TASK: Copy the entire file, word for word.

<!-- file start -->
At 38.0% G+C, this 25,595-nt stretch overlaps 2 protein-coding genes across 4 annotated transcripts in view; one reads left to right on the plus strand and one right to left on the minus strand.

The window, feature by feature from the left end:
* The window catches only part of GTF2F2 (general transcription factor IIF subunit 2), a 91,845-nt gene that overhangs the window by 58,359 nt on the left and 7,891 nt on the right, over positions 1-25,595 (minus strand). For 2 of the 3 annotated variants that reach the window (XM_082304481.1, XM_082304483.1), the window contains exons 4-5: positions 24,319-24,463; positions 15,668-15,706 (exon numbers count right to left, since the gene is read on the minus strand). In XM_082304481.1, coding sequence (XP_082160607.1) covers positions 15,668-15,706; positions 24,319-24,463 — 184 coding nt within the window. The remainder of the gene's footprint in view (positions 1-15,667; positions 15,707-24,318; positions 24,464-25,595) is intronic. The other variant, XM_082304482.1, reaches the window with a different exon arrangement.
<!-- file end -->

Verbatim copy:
At 38.0% G+C, this 25,595-nt stretch overlaps 2 protein-coding genes across 4 annotated transcripts in view; one reads left to right on the plus strand and one right to left on the minus strand.

The window, feature by feature from the left end:
* The window catches only part of GTF2F2 (general transcription factor IIF subunit 2), a 91,845-nt gene that overhangs the window by 58,359 nt on the left and 7,891 nt on the right, over positions 1-25,595 (minus strand). For 2 of the 3 annotated variants that reach the window (XM_082304481.1, XM_082304483.1), the window contains exons 4-5: positions 24,319-24,463; positions 15,668-15,706 (exon numbers count right to left, since the gene is read on the minus strand). In XM_082304481.1, coding sequence (XP_082160607.1) covers positions 15,668-15,706; positions 24,319-24,463 — 184 coding nt within the window. The remainder of the gene's footprint in view (positions 1-15,667; positions 15,707-24,318; positions 24,464-25,595) is intronic. The other variant, XM_082304482.1, reaches the window with a different exon arrangement.